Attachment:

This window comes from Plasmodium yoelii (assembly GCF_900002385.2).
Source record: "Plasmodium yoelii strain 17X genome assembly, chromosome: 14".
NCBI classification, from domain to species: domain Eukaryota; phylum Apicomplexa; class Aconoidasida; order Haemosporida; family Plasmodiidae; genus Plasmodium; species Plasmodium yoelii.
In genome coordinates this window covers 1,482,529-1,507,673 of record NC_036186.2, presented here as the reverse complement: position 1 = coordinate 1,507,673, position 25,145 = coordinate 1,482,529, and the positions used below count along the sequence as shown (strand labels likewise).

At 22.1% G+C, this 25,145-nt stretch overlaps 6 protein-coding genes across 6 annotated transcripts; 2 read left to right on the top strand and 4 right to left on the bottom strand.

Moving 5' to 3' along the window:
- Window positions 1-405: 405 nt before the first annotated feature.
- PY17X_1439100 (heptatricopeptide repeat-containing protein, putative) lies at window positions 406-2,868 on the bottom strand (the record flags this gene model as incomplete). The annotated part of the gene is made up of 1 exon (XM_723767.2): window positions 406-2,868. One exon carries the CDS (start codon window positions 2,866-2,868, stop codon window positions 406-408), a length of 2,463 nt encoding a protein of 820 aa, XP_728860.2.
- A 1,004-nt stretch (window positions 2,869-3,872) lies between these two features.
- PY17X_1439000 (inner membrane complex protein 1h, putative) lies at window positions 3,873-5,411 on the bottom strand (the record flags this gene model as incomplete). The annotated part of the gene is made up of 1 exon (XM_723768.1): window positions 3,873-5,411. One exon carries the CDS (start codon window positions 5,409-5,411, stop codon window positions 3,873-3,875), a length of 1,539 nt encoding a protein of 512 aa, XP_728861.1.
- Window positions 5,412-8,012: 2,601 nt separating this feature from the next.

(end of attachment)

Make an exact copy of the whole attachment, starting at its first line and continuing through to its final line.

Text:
This window comes from Plasmodium yoelii (assembly GCF_900002385.2).
Source record: "Plasmodium yoelii strain 17X genome assembly, chromosome: 14".
NCBI classification, from domain to species: domain Eukaryota; phylum Apicomplexa; class Aconoidasida; order Haemosporida; family Plasmodiidae; genus Plasmodium; species Plasmodium yoelii.
In genome coordinates this window covers 1,482,529-1,507,673 of record NC_036186.2, presented here as the reverse complement: position 1 = coordinate 1,507,673, position 25,145 = coordinate 1,482,529, and the positions used below count along the sequence as shown (strand labels likewise).

At 22.1% G+C, this 25,145-nt stretch overlaps 6 protein-coding genes across 6 annotated transcripts; 2 read left to right on the top strand and 4 right to left on the bottom strand.

Moving 5' to 3' along the window:
- Window positions 1-405: 405 nt before the first annotated feature.
- PY17X_1439100 (heptatricopeptide repeat-containing protein, putative) lies at window positions 406-2,868 on the bottom strand (the record flags this gene model as incomplete). The annotated part of the gene is made up of 1 exon (XM_723767.2): window positions 406-2,868. One exon carries the CDS (start codon window positions 2,866-2,868, stop codon window positions 406-408), a length of 2,463 nt encoding a protein of 820 aa, XP_728860.2.
- A 1,004-nt stretch (window positions 2,869-3,872) lies between these two features.
- PY17X_1439000 (inner membrane complex protein 1h, putative) lies at window positions 3,873-5,411 on the bottom strand (the record flags this gene model as incomplete). The annotated part of the gene is made up of 1 exon (XM_723768.1): window positions 3,873-5,411. One exon carries the CDS (start codon window positions 5,409-5,411, stop codon window positions 3,873-3,875), a length of 1,539 nt encoding a protein of 512 aa, XP_728861.1.
- Window positions 5,412-8,012: 2,601 nt separating this feature from the next.